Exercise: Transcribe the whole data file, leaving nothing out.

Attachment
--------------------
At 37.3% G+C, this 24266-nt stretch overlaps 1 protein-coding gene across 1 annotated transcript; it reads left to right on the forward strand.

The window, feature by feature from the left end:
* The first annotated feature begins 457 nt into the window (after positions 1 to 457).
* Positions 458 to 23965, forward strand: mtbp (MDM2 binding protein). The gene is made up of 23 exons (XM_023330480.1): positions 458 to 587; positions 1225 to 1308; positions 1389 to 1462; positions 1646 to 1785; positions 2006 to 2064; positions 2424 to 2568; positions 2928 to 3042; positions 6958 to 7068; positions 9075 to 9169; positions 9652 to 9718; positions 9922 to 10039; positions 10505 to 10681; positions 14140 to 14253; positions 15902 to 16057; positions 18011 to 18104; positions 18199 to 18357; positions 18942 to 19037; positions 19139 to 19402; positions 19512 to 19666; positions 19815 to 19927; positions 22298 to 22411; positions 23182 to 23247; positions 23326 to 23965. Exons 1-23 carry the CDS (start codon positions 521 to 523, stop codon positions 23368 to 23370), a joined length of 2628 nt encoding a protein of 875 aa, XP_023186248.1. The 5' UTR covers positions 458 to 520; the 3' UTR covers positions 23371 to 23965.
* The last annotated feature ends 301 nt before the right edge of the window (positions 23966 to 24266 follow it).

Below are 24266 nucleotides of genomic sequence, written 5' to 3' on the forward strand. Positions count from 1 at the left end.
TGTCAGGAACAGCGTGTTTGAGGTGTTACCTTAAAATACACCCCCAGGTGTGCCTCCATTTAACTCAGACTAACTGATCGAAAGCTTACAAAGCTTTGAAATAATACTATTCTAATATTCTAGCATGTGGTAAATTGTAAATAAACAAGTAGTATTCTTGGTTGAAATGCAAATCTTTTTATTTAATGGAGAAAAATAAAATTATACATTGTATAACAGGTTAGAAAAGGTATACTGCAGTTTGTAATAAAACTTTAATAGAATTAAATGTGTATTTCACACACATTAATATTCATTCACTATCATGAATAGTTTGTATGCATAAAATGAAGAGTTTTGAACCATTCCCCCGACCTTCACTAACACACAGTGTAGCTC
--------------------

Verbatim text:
At 37.3% G+C, this 24266-nt stretch overlaps 1 protein-coding gene across 1 annotated transcript; it reads left to right on the forward strand.

The window, feature by feature from the left end:
* The first annotated feature begins 457 nt into the window (after positions 1 to 457).
* Positions 458 to 23965, forward strand: mtbp (MDM2 binding protein). The gene is made up of 23 exons (XM_023330480.1): positions 458 to 587; positions 1225 to 1308; positions 1389 to 1462; positions 1646 to 1785; positions 2006 to 2064; positions 2424 to 2568; positions 2928 to 3042; positions 6958 to 7068; positions 9075 to 9169; positions 9652 to 9718; positions 9922 to 10039; positions 10505 to 10681; positions 14140 to 14253; positions 15902 to 16057; positions 18011 to 18104; positions 18199 to 18357; positions 18942 to 19037; positions 19139 to 19402; positions 19512 to 19666; positions 19815 to 19927; positions 22298 to 22411; positions 23182 to 23247; positions 23326 to 23965. Exons 1-23 carry the CDS (start codon positions 521 to 523, stop codon positions 23368 to 23370), a joined length of 2628 nt encoding a protein of 875 aa, XP_023186248.1. The 5' UTR covers positions 458 to 520; the 3' UTR covers positions 23371 to 23965.
* The last annotated feature ends 301 nt before the right edge of the window (positions 23966 to 24266 follow it).

Below are 24266 nucleotides of genomic sequence, written 5' to 3' on the forward strand. Positions count from 1 at the left end.
TGTCAGGAACAGCGTGTTTGAGGTGTTACCTTAAAATACACCCCCAGGTGTGCCTCCATTTAACTCAGACTAACTGATCGAAAGCTTACAAAGCTTTGAAATAATACTATTCTAATATTCTAGCATGTGGTAAATTGTAAATAAACAAGTAGTATTCTTGGTTGAAATGCAAATCTTTTTATTTAATGGAGAAAAATAAAATTATACATTGTATAACAGGTTAGAAAAGGTATACTGCAGTTTGTAATAAAACTTTAATAGAATTAAATGTGTATTTCACACACATTAATATTCATTCACTATCATGAATAGTTTGTATGCATAAAATGAAGAGTTTTGAACCATTCCCCCGACCTTCACTAACACACAGTGTAGCTC